In October 2003, an incident close to Tuzla Island occurred when Russia usurped the island for constructing a dam. Ukrainian Forces were on alert, and they seized the Russian ship “Truzhenik”, while Kuchma visited the island and ordered Ukrainian troops to shoot if necessary. Russia gave up on the plan, which was a small victory for Ukraine at the time. 

Nevertheless, Kuchma had his pro-Russian moments. According to some, he did not vote in favor of the Declaration of Independence of Ukraine in 1991, while his election motto in 1994 was: “Ukraine and Russia: fewer walls, more bridges”. He agreed with Russia and leased bases in Crimea, while the armies of both countries performed joint military training. Kuchma’s support facilitated the rise of the pro-Russian Viktor Yanukovich to Prime Minister and later President. 


Kuchma was accused of favoring the Russian language, which is a sensitive topic in terms of the assimilation of Ukrainians in the Russian Empire and within the USSR. But that was just a game played by Kuchma – he gave different promises to different audiences, so he promised the Russian speakers an official Russian language, which was interpreted as a state language, on an equal level with Ukrainian. Kuchma was thinking of something else but did not fulfill even that. Finally, he stated that the Russian language should not be official and that it will not be a state language either. 

Kuchma, above all, cared about his own interests and flirted with both the East and the West just to maintain power. He was accused of corruption and willfulness, even for the murder of members of the opposition, which brought about the demonstrations “Ukraine without Kuchma” (15.12.2000 – 9.3.2001). 

Some of the posts we are fact-checking claim that most of the votes for Kuchma came from Crimea and Donbas, described as pro-Russian, hence the conclusion about Kuchma. He, however, was successful there only during the elections in 1994, while in 1999, he was most successful in Western Ukraine, which is more oriented towards the European Union.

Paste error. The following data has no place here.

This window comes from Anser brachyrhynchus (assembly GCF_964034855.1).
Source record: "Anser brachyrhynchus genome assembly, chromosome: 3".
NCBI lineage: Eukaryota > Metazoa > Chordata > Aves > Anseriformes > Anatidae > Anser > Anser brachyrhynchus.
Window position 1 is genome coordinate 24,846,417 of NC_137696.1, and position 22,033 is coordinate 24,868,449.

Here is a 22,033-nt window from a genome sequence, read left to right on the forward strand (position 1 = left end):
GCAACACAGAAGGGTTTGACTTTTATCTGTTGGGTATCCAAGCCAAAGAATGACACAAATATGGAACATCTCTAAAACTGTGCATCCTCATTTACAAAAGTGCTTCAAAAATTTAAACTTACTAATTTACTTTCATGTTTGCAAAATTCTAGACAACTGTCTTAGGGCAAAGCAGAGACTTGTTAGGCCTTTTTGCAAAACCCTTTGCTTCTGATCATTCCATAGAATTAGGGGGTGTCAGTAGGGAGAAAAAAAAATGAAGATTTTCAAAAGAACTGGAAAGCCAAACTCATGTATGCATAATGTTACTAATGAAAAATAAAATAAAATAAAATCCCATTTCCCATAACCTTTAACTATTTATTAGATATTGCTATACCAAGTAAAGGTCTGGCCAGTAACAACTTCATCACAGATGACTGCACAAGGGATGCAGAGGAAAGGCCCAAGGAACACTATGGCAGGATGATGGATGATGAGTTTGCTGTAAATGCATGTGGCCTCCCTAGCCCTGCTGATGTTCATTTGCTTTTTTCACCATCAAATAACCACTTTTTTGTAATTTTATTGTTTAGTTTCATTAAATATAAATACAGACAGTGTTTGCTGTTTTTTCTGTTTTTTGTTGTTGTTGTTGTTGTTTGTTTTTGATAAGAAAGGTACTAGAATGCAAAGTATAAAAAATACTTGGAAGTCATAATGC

The Donetsk and Lugansk regions (or Donbas) are not exactly pro-Russian. In 1991, approximately 83 percent in each region voted in favor of an independent Ukraine. Russians in both regions numbered approximately 39 percent and, although the Ukrainians there spoke Russian, that does not necessarily mean they had a pro-Russian orientation. DPR and LPR encompass only about 30 percent of each region, which changed only after the invasion in 2022. Not even Crimea is fervently pro-Russian, and in 1991, 54.19 percent of the votes there were in favor of independent Ukraine. 

Some of these posts stress the fact that Kuchma was a member of the Communist Party of the Soviet Union (KPSS), thereby suggesting that Kuchma was close to Moscow, but this does not prove anything per se. Even Kuchma’s rival and first President of independent Ukraine, Kravchuk, was once a member of the KPSS. There were no other parties in the USSR. 

Some of the fact-checked posts claim that the pro-Russian communist Kuchma opposed the Ukrainian nationalists. But, on the other hand, he was an independent Presidential candidate, not a candidate of the KPSS which did not even exist, while his opponent in 1999 was Petro Symonenko from the Communist Party of Ukraine, who was born in Donetsk. 

However, he ran as an independent presidential candidate, not as a candidate for the Communist Party of the Soviet Union which no longer existed, while, in 1999, his opponent was Petro Symonenko from the Communist Party of Ukraine – a Donetsk native.

Due to all of the abovementioned arguments, one cannot conclude that the former President of Ukraine, Leonid Kuchma, was exactly pro-Russian. Therefore, the posts subjected to fact-checking are assessed as partially untrue.